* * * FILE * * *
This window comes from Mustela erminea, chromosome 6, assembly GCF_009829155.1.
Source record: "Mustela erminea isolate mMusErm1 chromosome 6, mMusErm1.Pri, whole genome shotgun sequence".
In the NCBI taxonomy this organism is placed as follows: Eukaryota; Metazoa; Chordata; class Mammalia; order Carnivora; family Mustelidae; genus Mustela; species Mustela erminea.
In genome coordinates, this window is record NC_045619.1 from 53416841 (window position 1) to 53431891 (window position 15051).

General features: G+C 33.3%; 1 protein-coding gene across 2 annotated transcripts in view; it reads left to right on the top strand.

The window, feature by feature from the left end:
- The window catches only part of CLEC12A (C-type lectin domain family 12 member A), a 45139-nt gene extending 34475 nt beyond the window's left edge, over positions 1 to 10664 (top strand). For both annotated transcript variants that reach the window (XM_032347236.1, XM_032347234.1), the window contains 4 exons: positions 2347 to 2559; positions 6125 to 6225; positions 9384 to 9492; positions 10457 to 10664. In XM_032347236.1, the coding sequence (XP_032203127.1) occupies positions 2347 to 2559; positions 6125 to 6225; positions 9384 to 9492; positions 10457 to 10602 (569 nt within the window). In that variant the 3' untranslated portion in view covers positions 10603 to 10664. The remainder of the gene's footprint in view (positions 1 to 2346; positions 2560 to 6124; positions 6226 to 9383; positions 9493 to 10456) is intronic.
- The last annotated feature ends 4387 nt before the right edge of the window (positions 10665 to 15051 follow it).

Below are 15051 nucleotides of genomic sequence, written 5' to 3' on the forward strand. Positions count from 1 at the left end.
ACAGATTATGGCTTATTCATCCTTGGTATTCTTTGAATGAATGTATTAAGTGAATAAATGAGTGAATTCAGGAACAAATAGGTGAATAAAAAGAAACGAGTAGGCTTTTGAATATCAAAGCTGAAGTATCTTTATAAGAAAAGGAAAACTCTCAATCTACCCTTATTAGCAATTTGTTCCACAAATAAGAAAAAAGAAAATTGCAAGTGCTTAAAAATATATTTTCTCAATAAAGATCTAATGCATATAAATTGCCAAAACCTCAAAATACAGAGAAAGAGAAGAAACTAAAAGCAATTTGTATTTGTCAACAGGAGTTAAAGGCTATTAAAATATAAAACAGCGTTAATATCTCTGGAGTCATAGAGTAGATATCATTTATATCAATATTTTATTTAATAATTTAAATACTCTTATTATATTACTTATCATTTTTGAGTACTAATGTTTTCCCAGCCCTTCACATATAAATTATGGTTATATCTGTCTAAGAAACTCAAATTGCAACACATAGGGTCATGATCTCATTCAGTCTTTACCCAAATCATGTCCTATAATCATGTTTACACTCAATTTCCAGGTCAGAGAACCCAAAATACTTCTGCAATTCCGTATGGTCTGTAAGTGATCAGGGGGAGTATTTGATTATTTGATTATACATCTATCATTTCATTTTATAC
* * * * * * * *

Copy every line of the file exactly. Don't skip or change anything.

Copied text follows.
This window comes from Mustela erminea, chromosome 6, assembly GCF_009829155.1.
Source record: "Mustela erminea isolate mMusErm1 chromosome 6, mMusErm1.Pri, whole genome shotgun sequence".
In the NCBI taxonomy this organism is placed as follows: Eukaryota; Metazoa; Chordata; class Mammalia; order Carnivora; family Mustelidae; genus Mustela; species Mustela erminea.
In genome coordinates, this window is record NC_045619.1 from 53416841 (window position 1) to 53431891 (window position 15051).

General features: G+C 33.3%; 1 protein-coding gene across 2 annotated transcripts in view; it reads left to right on the top strand.

The window, feature by feature from the left end:
- The window catches only part of CLEC12A (C-type lectin domain family 12 member A), a 45139-nt gene extending 34475 nt beyond the window's left edge, over positions 1 to 10664 (top strand). For both annotated transcript variants that reach the window (XM_032347236.1, XM_032347234.1), the window contains 4 exons: positions 2347 to 2559; positions 6125 to 6225; positions 9384 to 9492; positions 10457 to 10664. In XM_032347236.1, the coding sequence (XP_032203127.1) occupies positions 2347 to 2559; positions 6125 to 6225; positions 9384 to 9492; positions 10457 to 10602 (569 nt within the window). In that variant the 3' untranslated portion in view covers positions 10603 to 10664. The remainder of the gene's footprint in view (positions 1 to 2346; positions 2560 to 6124; positions 6226 to 9383; positions 9493 to 10456) is intronic.
- The last annotated feature ends 4387 nt before the right edge of the window (positions 10665 to 15051 follow it).

Below are 15051 nucleotides of genomic sequence, written 5' to 3' on the forward strand. Positions count from 1 at the left end.
ACAGATTATGGCTTATTCATCCTTGGTATTCTTTGAATGAATGTATTAAGTGAATAAATGAGTGAATTCAGGAACAAATAGGTGAATAAAAAGAAACGAGTAGGCTTTTGAATATCAAAGCTGAAGTATCTTTATAAGAAAAGGAAAACTCTCAATCTACCCTTATTAGCAATTTGTTCCACAAATAAGAAAAAAGAAAATTGCAAGTGCTTAAAAATATATTTTCTCAATAAAGATCTAATGCATATAAATTGCCAAAACCTCAAAATACAGAGAAAGAGAAGAAACTAAAAGCAATTTGTATTTGTCAACAGGAGTTAAAGGCTATTAAAATATAAAACAGCGTTAATATCTCTGGAGTCATAGAGTAGATATCATTTATATCAATATTTTATTTAATAATTTAAATACTCTTATTATATTACTTATCATTTTTGAGTACTAATGTTTTCCCAGCCCTTCACATATAAATTATGGTTATATCTGTCTAAGAAACTCAAATTGCAACACATAGGGTCATGATCTCATTCAGTCTTTACCCAAATCATGTCCTATAATCATGTTTACACTCAATTTCCAGGTCAGAGAACCCAAAATACTTCTGCAATTCCGTATGGTCTGTAAGTGATCAGGGGGAGTATTTGATTATTTGATTATACATCTATCATTTCATTTTATAC